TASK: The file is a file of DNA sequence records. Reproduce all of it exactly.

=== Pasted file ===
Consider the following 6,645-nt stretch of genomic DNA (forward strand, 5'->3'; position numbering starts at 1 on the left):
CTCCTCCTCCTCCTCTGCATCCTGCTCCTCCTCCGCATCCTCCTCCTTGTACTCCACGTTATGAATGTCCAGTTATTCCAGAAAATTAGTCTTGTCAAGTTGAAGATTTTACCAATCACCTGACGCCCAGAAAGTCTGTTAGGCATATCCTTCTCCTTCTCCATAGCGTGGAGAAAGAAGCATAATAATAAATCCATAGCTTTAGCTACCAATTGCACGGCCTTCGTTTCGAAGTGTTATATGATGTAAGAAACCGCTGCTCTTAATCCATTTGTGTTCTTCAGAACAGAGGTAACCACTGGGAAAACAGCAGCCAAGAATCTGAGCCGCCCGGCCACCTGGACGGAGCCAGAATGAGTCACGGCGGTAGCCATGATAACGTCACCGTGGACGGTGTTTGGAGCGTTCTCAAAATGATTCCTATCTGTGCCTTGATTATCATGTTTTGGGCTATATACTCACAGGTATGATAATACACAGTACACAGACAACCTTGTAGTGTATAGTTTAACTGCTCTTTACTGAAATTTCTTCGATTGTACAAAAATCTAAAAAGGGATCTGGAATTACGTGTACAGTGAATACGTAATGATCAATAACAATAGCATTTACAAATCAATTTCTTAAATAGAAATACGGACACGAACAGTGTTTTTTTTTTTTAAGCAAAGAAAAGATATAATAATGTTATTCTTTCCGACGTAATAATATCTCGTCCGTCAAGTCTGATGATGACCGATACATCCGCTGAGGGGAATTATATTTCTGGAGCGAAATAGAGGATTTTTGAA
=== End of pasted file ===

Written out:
Consider the following 6,645-nt stretch of genomic DNA (forward strand, 5'->3'; position numbering starts at 1 on the left):
CTCCTCCTCCTCCTCTGCATCCTGCTCCTCCTCCGCATCCTCCTCCTTGTACTCCACGTTATGAATGTCCAGTTATTCCAGAAAATTAGTCTTGTCAAGTTGAAGATTTTACCAATCACCTGACGCCCAGAAAGTCTGTTAGGCATATCCTTCTCCTTCTCCATAGCGTGGAGAAAGAAGCATAATAATAAATCCATAGCTTTAGCTACCAATTGCACGGCCTTCGTTTCGAAGTGTTATATGATGTAAGAAACCGCTGCTCTTAATCCATTTGTGTTCTTCAGAACAGAGGTAACCACTGGGAAAACAGCAGCCAAGAATCTGAGCCGCCCGGCCACCTGGACGGAGCCAGAATGAGTCACGGCGGTAGCCATGATAACGTCACCGTGGACGGTGTTTGGAGCGTTCTCAAAATGATTCCTATCTGTGCCTTGATTATCATGTTTTGGGCTATATACTCACAGGTATGATAATACACAGTACACAGACAACCTTGTAGTGTATAGTTTAACTGCTCTTTACTGAAATTTCTTCGATTGTACAAAAATCTAAAAAGGGATCTGGAATTACGTGTACAGTGAATACGTAATGATCAATAACAATAGCATTTACAAATCAATTTCTTAAATAGAAATACGGACACGAACAGTGTTTTTTTTTTTTAAGCAAAGAAAAGATATAATAATGTTATTCTTTCCGACGTAATAATATCTCGTCCGTCAAGTCTGATGATGACCGATACATCCGCTGAGGGGAATTATATTTCTGGAGCGAAATAGAGGATTTTTGAA